After thorough preparation and planning, residents and employees with special needs are cultivating and planting the first fields at the agricultural section of ADI’s newly founded accessible farm, an innovative project to tap agricultural work by growing local produce and nurturing farm animals as a means of educating, advancing and integrating people with special needs.
Together with Holland’s Eleven Floawers Foundation, the leADIng model for education and social inclusion of people with special needs through agriculture, ADI Negev-Nahalat Eran has brought the innovative program to Israel, creating a structural plan for the establishment of rehabilitative agricultural schools throughout the country. The schools will train and empower people with disabilities to work in gardening and all areas of agriculture, including farming, production and distribution of produce, animal care and more. Simultaneously, local farmers adopting the model will receive training and guidance for successful implementation of the novel program.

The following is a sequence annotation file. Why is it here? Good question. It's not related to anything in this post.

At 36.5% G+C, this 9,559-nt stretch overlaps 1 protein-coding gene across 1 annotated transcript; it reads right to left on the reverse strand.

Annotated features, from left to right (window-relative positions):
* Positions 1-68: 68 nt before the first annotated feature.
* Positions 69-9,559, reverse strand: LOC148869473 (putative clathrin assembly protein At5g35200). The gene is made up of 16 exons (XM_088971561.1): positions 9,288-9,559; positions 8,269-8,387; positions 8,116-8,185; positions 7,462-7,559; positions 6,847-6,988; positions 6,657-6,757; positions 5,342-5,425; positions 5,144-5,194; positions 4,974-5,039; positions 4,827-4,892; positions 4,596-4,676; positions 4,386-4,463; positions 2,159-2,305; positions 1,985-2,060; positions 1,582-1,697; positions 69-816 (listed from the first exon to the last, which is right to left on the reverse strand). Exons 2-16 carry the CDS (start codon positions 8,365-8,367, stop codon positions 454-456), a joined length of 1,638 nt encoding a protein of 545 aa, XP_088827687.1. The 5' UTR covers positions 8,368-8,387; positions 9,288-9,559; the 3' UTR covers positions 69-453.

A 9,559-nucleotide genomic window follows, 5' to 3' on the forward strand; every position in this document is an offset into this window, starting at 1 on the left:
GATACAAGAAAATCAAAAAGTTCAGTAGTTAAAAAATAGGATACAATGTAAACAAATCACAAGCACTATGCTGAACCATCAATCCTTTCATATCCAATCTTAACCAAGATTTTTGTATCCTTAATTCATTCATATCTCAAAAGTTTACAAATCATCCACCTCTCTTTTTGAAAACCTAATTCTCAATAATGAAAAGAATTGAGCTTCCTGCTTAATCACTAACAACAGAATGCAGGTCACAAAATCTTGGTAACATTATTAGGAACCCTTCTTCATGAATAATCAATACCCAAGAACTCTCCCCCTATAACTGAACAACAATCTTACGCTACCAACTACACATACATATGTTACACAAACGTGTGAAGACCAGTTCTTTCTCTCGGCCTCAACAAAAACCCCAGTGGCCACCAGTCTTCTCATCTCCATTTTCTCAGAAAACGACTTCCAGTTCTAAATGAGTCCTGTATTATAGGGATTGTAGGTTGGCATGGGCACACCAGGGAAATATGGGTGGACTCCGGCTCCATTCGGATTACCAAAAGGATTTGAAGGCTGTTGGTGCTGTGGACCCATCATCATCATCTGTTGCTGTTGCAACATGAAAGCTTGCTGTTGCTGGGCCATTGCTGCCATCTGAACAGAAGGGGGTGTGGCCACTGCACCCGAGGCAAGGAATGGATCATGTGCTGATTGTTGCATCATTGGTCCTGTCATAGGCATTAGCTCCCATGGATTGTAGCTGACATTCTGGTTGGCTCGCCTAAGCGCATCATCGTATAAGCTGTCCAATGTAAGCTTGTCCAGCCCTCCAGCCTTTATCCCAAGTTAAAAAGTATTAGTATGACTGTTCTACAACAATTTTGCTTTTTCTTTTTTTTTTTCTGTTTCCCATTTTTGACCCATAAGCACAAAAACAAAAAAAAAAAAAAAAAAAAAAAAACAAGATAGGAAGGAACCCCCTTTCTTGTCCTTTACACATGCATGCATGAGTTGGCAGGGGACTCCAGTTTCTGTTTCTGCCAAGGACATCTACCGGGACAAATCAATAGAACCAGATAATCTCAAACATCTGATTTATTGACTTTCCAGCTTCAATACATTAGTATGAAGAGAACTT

ADI Negev-Nahalat Eran’s new agricultural farm, the prototype on which future farms will be based, sits on eight dunams of land and will include 24 participants with disabilities in addition to the 20 people already working in rehabilitative gardening at the Negev village.
Utilizing the pleasant early-morning hours, village gardening staff launched the farm’s first large-scale planting operation, working in the fields and in the greenhouse to sow the first seeds of the new agricultural project.
We look forward to watching the seeds grow and blossom as ADI Negev-Nahalat Eran’s accessible agricultural farm takes root, advancing yet another innovative program for the benefit and empowerment of people with disabilities nationwide.